When Charles Darwin sat in his study in 1838 to write one of the most fascinating scientific cornerstones in the history of mankind, little did he know the repercussions of his findings would transcend the realm of natural science to exert a tremendous influence in the functioning of unrelated fields, most notably the study of international economics. In his classical volume, aptly titled – On the Origin of Species – Darwin argues that the process of evolution is devoid of any randomness as nature possesses a rather strange proclivity to mechanically purge itself of undesirable species through a sadistic procedure commonly known as ‘natural selection.’ Darwin believed that species less suited to an environment are less likely to survive and thus less likely to reproduce as well. On the other end, species more suited to an environment are more likely to survive and more likely to reproduce, thus transferring their heritable traits to future generations. Over time, the surviving species adapt to the environment and accumulate, while the less suited are wiped out of the biological map through natural selection. Darwin had stirred quite a rapturous debate over his postulations, which in turn had caused tidal ripples that provided the framework upon which economists came to understand the intrinsic behaviour of firms participating in intra-industry trade at the export market.
It wasn’t until recently that the connection between Darwinism and international economics was inadvertently established by Marc Melitz – a Harvard professor of economics as well as one of the pioneering contributors to a contemporary branch of international economics formally referred to as New Trade Theory, alongside Paul Krugman and Avinash Dixit. Melitz devised an ingenious model to explain the impact of trade on intra-industry reallocations and aggregate productivity in domestic firms. Melitz explained that a competitive fringe of potential firms can enter an industry by paying a fixed sunk cost. Once the sunk cost is paid, firms draw productivity from a fixed distribution. Productivity remains fixed thereafter but firms face a constant exogenous probability of death or exit. Needless to say, firms produce horizontally differentiated varieties within the industry under conditions of monopolistic competition. The existence of fixed productivity costs imply that firms drawing a productivity level below the zero-productivity threshold would make negative profits if they produced, therefore these firms choose to exit the industry. Fixed and variable costs of exporting ensure that, of the active firms in the industry, only those drawing productivity above a higher threshold, the export productivity cut-off, find it profitable to export in equilibrium.
The demand of labour within the industry rises, with it the price of labour (wages), due both to expansion by existing firms and new firms beginning to export. The increase in labour demand bids up factor prices and drastically reduces the profits of non-exporters. This reduction in profits of firms in the domestic market induces some low-productivity firms who were previously marginal to exit the industry. As low-productivity firms exit, and as output and employment are reallocated towards higher-productivity firms, average industry productivity and efficiency rises. In other words – if I may borrow a phrase from Darwin’s lexicon – it’s the survival of the fittest, the incentive for natural selection; cruel but necessary for the greater good.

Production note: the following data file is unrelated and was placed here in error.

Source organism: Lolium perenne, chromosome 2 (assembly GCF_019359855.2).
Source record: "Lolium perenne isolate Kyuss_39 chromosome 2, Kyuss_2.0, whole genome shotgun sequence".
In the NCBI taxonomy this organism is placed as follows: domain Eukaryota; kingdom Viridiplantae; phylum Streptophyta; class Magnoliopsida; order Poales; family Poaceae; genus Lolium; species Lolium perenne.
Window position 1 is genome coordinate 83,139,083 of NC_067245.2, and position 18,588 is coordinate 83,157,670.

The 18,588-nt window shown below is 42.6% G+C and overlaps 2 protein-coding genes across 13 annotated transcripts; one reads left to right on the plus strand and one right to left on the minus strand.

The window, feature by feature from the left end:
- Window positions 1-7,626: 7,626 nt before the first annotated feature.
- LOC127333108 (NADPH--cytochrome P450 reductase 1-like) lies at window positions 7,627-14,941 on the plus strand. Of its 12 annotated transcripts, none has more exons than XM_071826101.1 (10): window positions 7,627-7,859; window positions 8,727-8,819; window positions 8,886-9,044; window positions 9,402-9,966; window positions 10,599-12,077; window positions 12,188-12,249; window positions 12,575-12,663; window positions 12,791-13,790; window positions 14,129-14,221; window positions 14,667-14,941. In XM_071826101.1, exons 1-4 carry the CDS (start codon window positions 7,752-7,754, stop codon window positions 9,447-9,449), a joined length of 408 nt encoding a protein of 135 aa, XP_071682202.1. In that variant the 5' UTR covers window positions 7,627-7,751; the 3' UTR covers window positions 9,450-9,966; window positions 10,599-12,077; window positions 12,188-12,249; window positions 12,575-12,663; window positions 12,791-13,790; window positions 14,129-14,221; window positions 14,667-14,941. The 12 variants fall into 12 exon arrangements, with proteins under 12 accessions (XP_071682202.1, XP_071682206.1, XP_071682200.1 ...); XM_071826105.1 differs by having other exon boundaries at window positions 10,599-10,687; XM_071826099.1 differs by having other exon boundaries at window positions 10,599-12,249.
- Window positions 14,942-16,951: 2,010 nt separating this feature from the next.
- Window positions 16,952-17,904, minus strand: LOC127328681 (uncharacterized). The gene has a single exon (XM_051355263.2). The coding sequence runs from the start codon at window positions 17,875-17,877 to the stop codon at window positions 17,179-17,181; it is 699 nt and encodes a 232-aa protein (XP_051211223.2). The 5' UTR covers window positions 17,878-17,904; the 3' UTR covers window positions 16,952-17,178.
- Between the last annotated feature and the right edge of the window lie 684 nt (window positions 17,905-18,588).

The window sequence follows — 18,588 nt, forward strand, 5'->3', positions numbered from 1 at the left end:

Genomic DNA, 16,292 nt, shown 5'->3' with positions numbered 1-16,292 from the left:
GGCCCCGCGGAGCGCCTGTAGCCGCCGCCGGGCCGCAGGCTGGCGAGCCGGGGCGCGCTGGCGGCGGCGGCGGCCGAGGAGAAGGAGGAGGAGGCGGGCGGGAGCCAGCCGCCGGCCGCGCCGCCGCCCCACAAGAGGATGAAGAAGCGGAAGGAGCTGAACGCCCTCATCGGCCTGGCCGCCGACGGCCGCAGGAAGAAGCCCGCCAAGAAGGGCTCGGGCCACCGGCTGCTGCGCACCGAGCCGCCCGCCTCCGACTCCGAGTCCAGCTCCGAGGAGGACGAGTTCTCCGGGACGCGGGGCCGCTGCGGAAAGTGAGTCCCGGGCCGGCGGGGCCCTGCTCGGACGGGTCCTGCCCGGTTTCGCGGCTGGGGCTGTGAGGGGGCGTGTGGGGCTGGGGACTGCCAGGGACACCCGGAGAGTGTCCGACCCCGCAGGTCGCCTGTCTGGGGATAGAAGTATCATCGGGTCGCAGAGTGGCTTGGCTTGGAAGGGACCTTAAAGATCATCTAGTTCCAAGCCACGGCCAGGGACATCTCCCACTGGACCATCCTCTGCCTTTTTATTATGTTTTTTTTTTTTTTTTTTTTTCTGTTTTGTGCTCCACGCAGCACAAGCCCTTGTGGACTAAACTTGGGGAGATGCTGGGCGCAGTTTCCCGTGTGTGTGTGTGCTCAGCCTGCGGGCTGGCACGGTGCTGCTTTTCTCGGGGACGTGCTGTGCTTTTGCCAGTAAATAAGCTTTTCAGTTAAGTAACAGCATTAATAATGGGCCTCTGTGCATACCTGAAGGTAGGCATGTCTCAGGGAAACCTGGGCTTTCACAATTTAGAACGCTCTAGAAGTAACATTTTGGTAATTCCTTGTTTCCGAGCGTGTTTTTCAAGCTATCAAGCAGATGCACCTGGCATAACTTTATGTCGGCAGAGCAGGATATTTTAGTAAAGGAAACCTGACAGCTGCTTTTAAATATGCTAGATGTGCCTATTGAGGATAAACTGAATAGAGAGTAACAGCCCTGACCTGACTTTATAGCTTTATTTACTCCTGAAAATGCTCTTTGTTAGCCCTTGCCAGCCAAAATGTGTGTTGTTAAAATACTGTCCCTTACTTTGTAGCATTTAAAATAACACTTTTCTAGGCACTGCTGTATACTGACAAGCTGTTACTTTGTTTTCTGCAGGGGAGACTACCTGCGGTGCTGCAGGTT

The Melitz model’s applicability is not only confined to multinational conglomerates, of course. It can be applied to a vast array of fields, most importantly the agricultural industry. The competitiveness of South Africa’s agricultural exports can be enhanced by pruning low productivity domestic farms, restricting their activities to the domestic market, while increasing subsidies and other aids to high productivity farms so they may expand and amass considerate profits in international trade. The expansion of farms exporting their produce to overseas markets will increase aggregate employment and production efficiency as they adapt to the exceedingly competitive international market. In the end, average agricultural productivity, efficiency, and employment will rise as inefficient farms exit the industry and are replaced by emerging production efficient farms. Thus the aggregate agricultural industry, through natural selection, is made better off.
The international market, quite like nature, is ferocious to firms not suited to its volatile environment. For the most part, it has been known to render entire countries’ industries obsolete, not because all the participating firms in those countries were operating below the zero-productivity threshold, but because policy makers failed to heed the Melitz model in ensuring the survival of such industries by reallocating resources to high productivity firms, and banishing average productivity firms back to the domestic market or as I like to call it, ‘the commercial naughty corner,’ until they get their output act together. Perhaps the Melitz model is indeed quite harsh, but then again if there is anything we have learned from Charles Darwin’s natural selection, it is that sometimes things need to get messy to make room for the perfection, or in our context – immense revenue – that lies beyond.